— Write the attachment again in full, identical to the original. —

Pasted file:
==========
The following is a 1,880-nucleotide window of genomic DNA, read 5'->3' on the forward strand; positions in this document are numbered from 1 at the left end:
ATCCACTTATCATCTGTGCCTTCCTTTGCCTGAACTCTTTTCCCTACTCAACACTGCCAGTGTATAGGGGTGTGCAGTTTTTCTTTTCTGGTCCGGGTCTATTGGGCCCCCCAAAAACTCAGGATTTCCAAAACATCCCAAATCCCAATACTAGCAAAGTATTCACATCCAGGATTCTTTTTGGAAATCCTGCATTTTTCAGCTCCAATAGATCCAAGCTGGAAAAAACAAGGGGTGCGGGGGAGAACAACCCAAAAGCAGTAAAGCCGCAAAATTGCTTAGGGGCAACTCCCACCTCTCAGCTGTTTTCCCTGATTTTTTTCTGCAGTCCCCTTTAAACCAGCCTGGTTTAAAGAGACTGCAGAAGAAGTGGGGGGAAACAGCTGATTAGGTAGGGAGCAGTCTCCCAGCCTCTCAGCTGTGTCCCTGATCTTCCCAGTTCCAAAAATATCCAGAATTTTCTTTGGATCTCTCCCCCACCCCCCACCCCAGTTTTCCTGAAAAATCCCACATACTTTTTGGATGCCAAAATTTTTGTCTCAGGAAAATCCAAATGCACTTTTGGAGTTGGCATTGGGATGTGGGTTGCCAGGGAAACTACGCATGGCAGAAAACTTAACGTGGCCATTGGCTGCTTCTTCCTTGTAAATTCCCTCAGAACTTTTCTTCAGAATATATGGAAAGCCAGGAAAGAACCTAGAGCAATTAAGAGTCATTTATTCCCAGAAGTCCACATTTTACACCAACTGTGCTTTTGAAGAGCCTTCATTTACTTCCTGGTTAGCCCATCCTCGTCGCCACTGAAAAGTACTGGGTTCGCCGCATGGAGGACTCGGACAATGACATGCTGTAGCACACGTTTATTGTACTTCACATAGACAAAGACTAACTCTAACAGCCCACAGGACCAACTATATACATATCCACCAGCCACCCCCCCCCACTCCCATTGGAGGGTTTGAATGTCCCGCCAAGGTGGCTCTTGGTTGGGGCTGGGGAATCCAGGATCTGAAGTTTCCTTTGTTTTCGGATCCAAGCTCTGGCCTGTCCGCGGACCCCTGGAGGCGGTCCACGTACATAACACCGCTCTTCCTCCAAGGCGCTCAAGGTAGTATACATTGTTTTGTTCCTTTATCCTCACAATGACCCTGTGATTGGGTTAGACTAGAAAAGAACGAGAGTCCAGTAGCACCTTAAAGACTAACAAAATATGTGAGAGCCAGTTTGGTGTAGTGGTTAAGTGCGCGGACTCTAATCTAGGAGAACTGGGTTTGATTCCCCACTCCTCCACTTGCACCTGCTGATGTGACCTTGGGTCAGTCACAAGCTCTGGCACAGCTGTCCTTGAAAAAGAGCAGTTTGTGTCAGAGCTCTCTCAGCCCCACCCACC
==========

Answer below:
The following is a 1,880-nucleotide window of genomic DNA, read 5'->3' on the forward strand; positions in this document are numbered from 1 at the left end:
ATCCACTTATCATCTGTGCCTTCCTTTGCCTGAACTCTTTTCCCTACTCAACACTGCCAGTGTATAGGGGTGTGCAGTTTTTCTTTTCTGGTCCGGGTCTATTGGGCCCCCCAAAAACTCAGGATTTCCAAAACATCCCAAATCCCAATACTAGCAAAGTATTCACATCCAGGATTCTTTTTGGAAATCCTGCATTTTTCAGCTCCAATAGATCCAAGCTGGAAAAAACAAGGGGTGCGGGGGAGAACAACCCAAAAGCAGTAAAGCCGCAAAATTGCTTAGGGGCAACTCCCACCTCTCAGCTGTTTTCCCTGATTTTTTTCTGCAGTCCCCTTTAAACCAGCCTGGTTTAAAGAGACTGCAGAAGAAGTGGGGGGAAACAGCTGATTAGGTAGGGAGCAGTCTCCCAGCCTCTCAGCTGTGTCCCTGATCTTCCCAGTTCCAAAAATATCCAGAATTTTCTTTGGATCTCTCCCCCACCCCCCACCCCAGTTTTCCTGAAAAATCCCACATACTTTTTGGATGCCAAAATTTTTGTCTCAGGAAAATCCAAATGCACTTTTGGAGTTGGCATTGGGATGTGGGTTGCCAGGGAAACTACGCATGGCAGAAAACTTAACGTGGCCATTGGCTGCTTCTTCCTTGTAAATTCCCTCAGAACTTTTCTTCAGAATATATGGAAAGCCAGGAAAGAACCTAGAGCAATTAAGAGTCATTTATTCCCAGAAGTCCACATTTTACACCAACTGTGCTTTTGAAGAGCCTTCATTTACTTCCTGGTTAGCCCATCCTCGTCGCCACTGAAAAGTACTGGGTTCGCCGCATGGAGGACTCGGACAATGACATGCTGTAGCACACGTTTATTGTACTTCACATAGACAAAGACTAACTCTAACAGCCCACAGGACCAACTATATACATATCCACCAGCCACCCCCCCCCACTCCCATTGGAGGGTTTGAATGTCCCGCCAAGGTGGCTCTTGGTTGGGGCTGGGGAATCCAGGATCTGAAGTTTCCTTTGTTTTCGGATCCAAGCTCTGGCCTGTCCGCGGACCCCTGGAGGCGGTCCACGTACATAACACCGCTCTTCCTCCAAGGCGCTCAAGGTAGTATACATTGTTTTGTTCCTTTATCCTCACAATGACCCTGTGATTGGGTTAGACTAGAAAAGAACGAGAGTCCAGTAGCACCTTAAAGACTAACAAAATATGTGAGAGCCAGTTTGGTGTAGTGGTTAAGTGCGCGGACTCTAATCTAGGAGAACTGGGTTTGATTCCCCACTCCTCCACTTGCACCTGCTGATGTGACCTTGGGTCAGTCACAAGCTCTGGCACAGCTGTCCTTGAAAAAGAGCAGTTTGTGTCAGAGCTCTCTCAGCCCCACCCACC